The most important retirement planning task for your last working year is calculating where your income comes from when you retire. This probably seems completely obvious, but it usually isn’t. Your portfolio needs to yield more every year to keep up with inflation.
Inflation is the silent retirement killer. Your income needs to increase every year just to keep up with the rising cost of living. For example, look at how much medical care services costs increase, last year rising 3.7%, according to theBureau of Labor Statistics.
So it is not enough to look at your portfolio and see if it produces enough income this year alone. It needs to continue to grow and produce more income for each subsequent year. If it doesn’t, your buying power and lifestyle evaporate.
Create a cash flow analysis beginning with your income gap (total expenses minus pension and Social Security) in the first year and then project the income gap into the future based on a reasonable rate of inflation. In the last 30 years, factoring in a 3.5% average inflation increase seemed to be enough. But we like to use 4% as a plug number just to be a little more conservative. An abbreviated retirement income analysis might look like this:
Here are the numbers for a hypothetical retiree in 1983. You can see years one, five, 10, 20 and 30 with each year’s inflation increase, a pension with a fixed 2% cost of living adjustment, Social Security income, and the gap that savings needs to fill for each year.
On the far right, we have the average annualized income increase (from the first year of retirement) required to fill the gap. Now compare the cost of living in year one to year 30. You need $184,000 to buy what $80,000 bought in that very first year.
Your portfolio must produce more income every single year in retirement just to keep up. This means its average growth rate must at least equal your withdrawals plus the inflation factor (the last column in this chart).
Let’s say you designate your first 3% to 4% of returns to continuous portfolio renewal so that your future self has the same buying power as your current self and that you withdraw 4% to 5% of your portfolio to meet current needs. Then you need 7% to 9% in average annual returns to just maintain your buying power – to buy THE VERY SAME STUFF!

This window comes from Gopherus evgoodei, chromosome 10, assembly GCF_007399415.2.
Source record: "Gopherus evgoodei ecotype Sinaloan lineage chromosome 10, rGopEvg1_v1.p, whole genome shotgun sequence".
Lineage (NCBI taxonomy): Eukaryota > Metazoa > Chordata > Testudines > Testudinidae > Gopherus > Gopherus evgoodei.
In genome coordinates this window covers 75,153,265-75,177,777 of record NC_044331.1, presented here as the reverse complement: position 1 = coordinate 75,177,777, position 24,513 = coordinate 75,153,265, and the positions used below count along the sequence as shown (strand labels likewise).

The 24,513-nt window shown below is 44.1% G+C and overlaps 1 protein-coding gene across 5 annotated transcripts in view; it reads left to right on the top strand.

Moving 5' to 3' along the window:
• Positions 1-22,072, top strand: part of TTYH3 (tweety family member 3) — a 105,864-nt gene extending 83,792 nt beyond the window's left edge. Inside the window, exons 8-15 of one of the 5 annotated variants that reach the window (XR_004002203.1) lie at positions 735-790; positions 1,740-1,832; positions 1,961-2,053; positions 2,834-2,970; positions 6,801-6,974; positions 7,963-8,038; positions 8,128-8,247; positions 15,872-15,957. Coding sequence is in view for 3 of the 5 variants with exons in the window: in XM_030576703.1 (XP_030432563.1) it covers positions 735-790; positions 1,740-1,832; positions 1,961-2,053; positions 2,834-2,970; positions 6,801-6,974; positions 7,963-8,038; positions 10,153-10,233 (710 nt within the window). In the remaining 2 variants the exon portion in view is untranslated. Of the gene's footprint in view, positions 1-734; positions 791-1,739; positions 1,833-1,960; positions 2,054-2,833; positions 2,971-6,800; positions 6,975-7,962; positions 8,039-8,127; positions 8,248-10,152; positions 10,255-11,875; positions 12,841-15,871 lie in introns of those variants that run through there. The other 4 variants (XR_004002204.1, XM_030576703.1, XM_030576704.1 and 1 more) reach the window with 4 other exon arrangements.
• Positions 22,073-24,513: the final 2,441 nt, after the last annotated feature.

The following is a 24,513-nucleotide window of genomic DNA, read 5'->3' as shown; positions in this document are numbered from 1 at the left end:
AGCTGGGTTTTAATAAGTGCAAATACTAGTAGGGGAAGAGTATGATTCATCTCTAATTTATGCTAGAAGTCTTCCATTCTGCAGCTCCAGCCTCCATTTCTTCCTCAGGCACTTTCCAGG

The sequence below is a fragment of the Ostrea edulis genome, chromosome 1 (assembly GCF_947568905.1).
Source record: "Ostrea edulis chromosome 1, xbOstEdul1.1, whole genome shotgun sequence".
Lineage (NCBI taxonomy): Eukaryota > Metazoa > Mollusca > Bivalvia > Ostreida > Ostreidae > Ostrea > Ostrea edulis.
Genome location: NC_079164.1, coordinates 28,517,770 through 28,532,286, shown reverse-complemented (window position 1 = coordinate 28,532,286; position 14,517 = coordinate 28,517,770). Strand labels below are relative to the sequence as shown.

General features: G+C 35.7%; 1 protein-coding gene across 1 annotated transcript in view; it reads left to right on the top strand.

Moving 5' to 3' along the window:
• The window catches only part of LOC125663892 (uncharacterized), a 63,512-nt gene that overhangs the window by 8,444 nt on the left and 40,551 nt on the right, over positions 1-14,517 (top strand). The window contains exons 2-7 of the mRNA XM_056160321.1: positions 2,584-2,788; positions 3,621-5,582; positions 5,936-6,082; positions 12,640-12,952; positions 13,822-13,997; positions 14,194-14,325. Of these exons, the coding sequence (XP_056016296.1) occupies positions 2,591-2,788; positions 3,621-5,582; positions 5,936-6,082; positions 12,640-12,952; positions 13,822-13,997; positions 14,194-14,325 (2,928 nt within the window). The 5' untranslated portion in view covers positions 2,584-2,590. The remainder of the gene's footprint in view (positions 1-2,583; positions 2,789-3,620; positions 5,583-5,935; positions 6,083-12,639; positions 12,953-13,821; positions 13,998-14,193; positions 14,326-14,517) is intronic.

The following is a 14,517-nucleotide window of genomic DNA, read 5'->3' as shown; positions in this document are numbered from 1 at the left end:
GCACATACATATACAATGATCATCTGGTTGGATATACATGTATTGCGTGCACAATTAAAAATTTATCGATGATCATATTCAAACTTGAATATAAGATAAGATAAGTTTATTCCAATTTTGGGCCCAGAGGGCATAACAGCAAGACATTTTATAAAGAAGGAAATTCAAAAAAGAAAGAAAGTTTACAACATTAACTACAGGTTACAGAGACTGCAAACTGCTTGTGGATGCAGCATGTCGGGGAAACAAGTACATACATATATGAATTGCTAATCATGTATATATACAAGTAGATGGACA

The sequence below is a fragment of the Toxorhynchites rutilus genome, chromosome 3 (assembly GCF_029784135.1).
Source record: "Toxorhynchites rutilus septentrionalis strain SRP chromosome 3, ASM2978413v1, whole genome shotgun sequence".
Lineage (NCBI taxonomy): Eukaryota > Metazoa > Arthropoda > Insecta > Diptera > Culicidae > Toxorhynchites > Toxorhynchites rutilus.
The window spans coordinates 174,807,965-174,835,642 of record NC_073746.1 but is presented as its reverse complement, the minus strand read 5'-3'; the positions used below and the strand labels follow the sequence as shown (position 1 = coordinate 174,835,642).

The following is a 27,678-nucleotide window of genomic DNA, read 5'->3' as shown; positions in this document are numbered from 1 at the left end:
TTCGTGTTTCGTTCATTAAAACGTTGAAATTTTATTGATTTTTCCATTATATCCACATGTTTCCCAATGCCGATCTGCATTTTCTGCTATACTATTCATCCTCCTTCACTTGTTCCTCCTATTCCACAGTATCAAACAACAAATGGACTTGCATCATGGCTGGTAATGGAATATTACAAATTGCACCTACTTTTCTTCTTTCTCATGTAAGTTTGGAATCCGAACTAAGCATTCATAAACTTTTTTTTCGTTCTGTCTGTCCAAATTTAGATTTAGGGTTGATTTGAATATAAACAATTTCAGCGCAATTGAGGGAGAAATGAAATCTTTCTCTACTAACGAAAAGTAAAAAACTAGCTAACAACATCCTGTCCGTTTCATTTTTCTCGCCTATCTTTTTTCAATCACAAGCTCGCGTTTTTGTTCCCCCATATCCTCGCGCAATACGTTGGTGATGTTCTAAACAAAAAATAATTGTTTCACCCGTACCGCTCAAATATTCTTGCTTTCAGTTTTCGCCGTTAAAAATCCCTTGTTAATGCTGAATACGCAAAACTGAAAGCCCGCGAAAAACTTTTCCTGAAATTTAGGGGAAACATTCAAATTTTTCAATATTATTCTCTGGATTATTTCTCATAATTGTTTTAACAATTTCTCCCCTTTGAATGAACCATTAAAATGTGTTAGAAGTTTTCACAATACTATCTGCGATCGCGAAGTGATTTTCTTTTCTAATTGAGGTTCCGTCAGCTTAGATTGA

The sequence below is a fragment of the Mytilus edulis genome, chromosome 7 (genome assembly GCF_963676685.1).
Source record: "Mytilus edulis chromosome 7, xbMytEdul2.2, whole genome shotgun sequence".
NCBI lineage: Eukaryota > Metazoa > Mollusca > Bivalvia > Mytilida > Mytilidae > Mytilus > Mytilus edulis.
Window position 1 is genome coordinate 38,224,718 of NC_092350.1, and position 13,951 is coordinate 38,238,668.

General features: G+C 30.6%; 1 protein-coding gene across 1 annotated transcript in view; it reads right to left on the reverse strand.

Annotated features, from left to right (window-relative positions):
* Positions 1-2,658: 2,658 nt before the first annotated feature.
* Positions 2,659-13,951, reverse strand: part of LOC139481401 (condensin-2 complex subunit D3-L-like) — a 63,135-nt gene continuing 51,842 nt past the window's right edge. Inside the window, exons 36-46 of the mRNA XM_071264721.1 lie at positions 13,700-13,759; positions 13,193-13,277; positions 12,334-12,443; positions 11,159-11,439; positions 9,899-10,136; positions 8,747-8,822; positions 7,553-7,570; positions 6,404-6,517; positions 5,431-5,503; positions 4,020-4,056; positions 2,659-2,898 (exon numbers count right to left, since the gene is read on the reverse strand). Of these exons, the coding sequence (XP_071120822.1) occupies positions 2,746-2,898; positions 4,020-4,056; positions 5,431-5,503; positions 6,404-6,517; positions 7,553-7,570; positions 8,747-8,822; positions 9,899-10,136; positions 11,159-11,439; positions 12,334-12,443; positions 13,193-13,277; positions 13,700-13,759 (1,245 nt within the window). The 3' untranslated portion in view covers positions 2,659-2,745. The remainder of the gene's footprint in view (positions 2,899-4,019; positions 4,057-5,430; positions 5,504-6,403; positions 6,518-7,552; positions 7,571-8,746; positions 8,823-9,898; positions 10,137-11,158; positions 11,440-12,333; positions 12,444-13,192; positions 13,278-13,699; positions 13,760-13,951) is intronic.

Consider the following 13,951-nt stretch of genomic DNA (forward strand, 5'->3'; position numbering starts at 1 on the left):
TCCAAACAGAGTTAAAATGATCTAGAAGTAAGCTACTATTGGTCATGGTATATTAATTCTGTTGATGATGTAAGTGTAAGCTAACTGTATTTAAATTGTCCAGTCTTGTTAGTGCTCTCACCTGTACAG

Obviously, the more you withdraw, the faster you deplete your portfolio. Here is a quick look at how your withdrawal rate might effect how long your portfolio lasts, both typically and in poor markets.
Years of sustainable withdrawals for a 60% equity / 40% bond portfolio:
|Projected Outcomes for typical markets (50% confidence level)||Projected Outcomes for extended poor markets (75% confidence level)|
These charts are created by J.P. Morgan for illustrative purposes only and must not be used or relied upon to make investment decisions. Hypothetical portfolios are composed of Large Cap Growth for equity and US Aggregate for fixed income with projected compound returns projected to be 8% and 3%, respectively. The resulting projections include only the benchmark return associated with the portfolio and does not include alpha from the underlying product strategies within each asset class. The yearly withdrawal amount is set as a fixed percentage of the initial amount of $500,000 and is then inflation adjusted over the period. Allocations, assumptions, and expected returns are not meant to represent any individual’s specific performance. Given the complex risk-reward trade-offs involved, we advise clients to rely on judgment as well as quantitative optimization approaches in setting strategic allocations. References to future returns for either asset allocation strategies or asset classes are not promises or even estimates of actual returns a client portfolio may achieve.
Before you permanently leave your job, ask yourself if you have enough assets that you can live on a small amount (4% to 5%) and leave the rest of your returns in the portfolio to grow and compound. If you are confident that this is so, you are ready to retire. If not, be patient and keep saving and investing as much as you can.
The opinions voiced in this material are for general information only and are not intended to provide specific advice or recommendations to any individual. For your individual investing needs, please see your investment professional regarding retirement planning.